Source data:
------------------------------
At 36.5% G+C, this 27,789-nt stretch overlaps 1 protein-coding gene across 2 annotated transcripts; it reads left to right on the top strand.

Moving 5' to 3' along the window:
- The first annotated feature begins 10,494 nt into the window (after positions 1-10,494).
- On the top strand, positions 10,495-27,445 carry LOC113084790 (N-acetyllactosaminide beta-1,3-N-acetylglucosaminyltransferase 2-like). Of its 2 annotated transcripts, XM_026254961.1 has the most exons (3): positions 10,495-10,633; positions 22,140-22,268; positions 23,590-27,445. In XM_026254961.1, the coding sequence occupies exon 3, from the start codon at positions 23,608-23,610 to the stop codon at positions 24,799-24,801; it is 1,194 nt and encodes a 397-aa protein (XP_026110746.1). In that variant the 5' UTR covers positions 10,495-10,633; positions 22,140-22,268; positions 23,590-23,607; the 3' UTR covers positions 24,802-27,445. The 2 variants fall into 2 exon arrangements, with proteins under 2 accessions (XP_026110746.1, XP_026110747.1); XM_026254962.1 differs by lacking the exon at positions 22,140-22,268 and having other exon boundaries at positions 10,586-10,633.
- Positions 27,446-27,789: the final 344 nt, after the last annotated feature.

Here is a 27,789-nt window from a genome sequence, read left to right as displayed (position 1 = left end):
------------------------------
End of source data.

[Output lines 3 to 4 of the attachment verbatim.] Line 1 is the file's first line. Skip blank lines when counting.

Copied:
- The first annotated feature begins 10,494 nt into the window (after positions 1-10,494).
- On the top strand, positions 10,495-27,445 carry LOC113084790 (N-acetyllactosaminide beta-1,3-N-acetylglucosaminyltransferase 2-like). Of its 2 annotated transcripts, XM_026254961.1 has the most exons (3): positions 10,495-10,633; positions 22,140-22,268; positions 23,590-27,445. In XM_026254961.1, the coding sequence occupies exon 3, from the start codon at positions 23,608-23,610 to the stop codon at positions 24,799-24,801; it is 1,194 nt and encodes a 397-aa protein (XP_026110746.1). In that variant the 5' UTR covers positions 10,495-10,633; positions 22,140-22,268; positions 23,590-23,607; the 3' UTR covers positions 24,802-27,445. The 2 variants fall into 2 exon arrangements, with proteins under 2 accessions (XP_026110746.1, XP_026110747.1); XM_026254962.1 differs by lacking the exon at positions 22,140-22,268 and having other exon boundaries at positions 10,586-10,633.